by Rick Grant
This is a rare bird in film making–an action film with an intelligently conceived script, exemplary acting by a stellar cast, and tight direction by the star of the film, Ben Affleck. In other words, it’s the best of both worlds.
Co-written by Affleck, the story involves a section of Boston called Charlestown–a blue collar neighborhood where bank robbing, armored car heists, and kidnapping are ignoble trades executed by master career criminals.
The criminal enterprises are family businesses. It’s not unusual for family members to serve long stretches in prison, while the other family members take care of business.
As director, Affleck skillfully created the gritty world of Charlestown’s streets, crawling with various criminal crews working on future jobs. Affleck portrays Doug Mackay, who grew up in a family of criminals. Breaking the law is his birthright.
However, Doug has a modicum of morality that prevents him from becoming a ruthless killer. Still, he and his other crew members go into bank robberies heavily armed with assault rifles and are prepared to shoot it out with the cops, if it comes to that. Besides, Doug is in too deep to get all high and mighty.
Doug’s nemesis is FBI Agent Adam Krawley (Jon Hamm) who is determined to break up the Charlestown haven for bank robbery crews. “They (the criminals) are not fooling around. Now we are not fooling around either.” Yes, Krawley has declared war on the heist gangs.
The usual FBI tactic of arresting one of the gang members and flipping him to inform on his colleagues doesn’t work with these hardened career criminals. They’ll do the time rather than be pegged a rat. These guys don’t fear prison, which makes them especially dangerous. Doug’s own dad is serving a long stretch.
Affleck and his co-writers created an intelligently written script that explores Doug’s conflicts. During a bank robbery, Doug and his heavily armed crew members use a blitz style attack taking over the bank. They get the bank manager Claire Kersey (Rebecca Hall) to open the safe. Then they take her hostage as insurance. When they make their getaway, they free her.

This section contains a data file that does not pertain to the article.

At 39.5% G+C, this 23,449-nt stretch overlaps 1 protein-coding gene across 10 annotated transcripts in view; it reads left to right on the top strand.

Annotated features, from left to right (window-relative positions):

Doug’s fellow crew member, James Coughlin (Jeremy Renner) considers her a loose end. Doug fears that James plans to kill her. So, he injects himself into her life at a laundry-mat. Before long, Dough is smitten with her and starts dating her. Of course, she doesn’t know he was part of the crew that kidnapped her.
Fergie Colm (Pete Postlehwaite) runs a flower shop and leads Doug’s gang. He receives the stolen money and launders it in offshore bank accounts. The crew gets a generous share of each job. The crew members live large, gambling, visiting strip clubs and hanging out with trashy women.
Doug’s love for Claire is making him think about making a change, taking his loot from the last job and running away with her. But she doesn’t know his background of serious felonies. FBI Agent, Krawley is watching Claire and suspects she knows more about the bank job that she is telling him.
Jon Hamm plays Krawley with stoic courage, his flashing eyes and fearless pursuit of these dangerous criminals makes him a heroic figure. When the action scenes happen, they are intense with long gun battles with Doug’s crew. But throughout the running time, the focus of the film is Doug’s moral conflict. His dream of changing his life is not realistic. Claire is bound to find out about his past. Doug’s criminal record will follow him where ever he goes. It’s his only skill.
Overall, Affect’s co-written script and directing is dialogue heavy and character driven. The action and script fit perfectly together to make this film well worth viewing. It satisfies the need for a well written script as well as brilliantly orchestrated action scenes, making it a rare movie that everyone will enjoy.
The Town Movie Review
by Rick Grant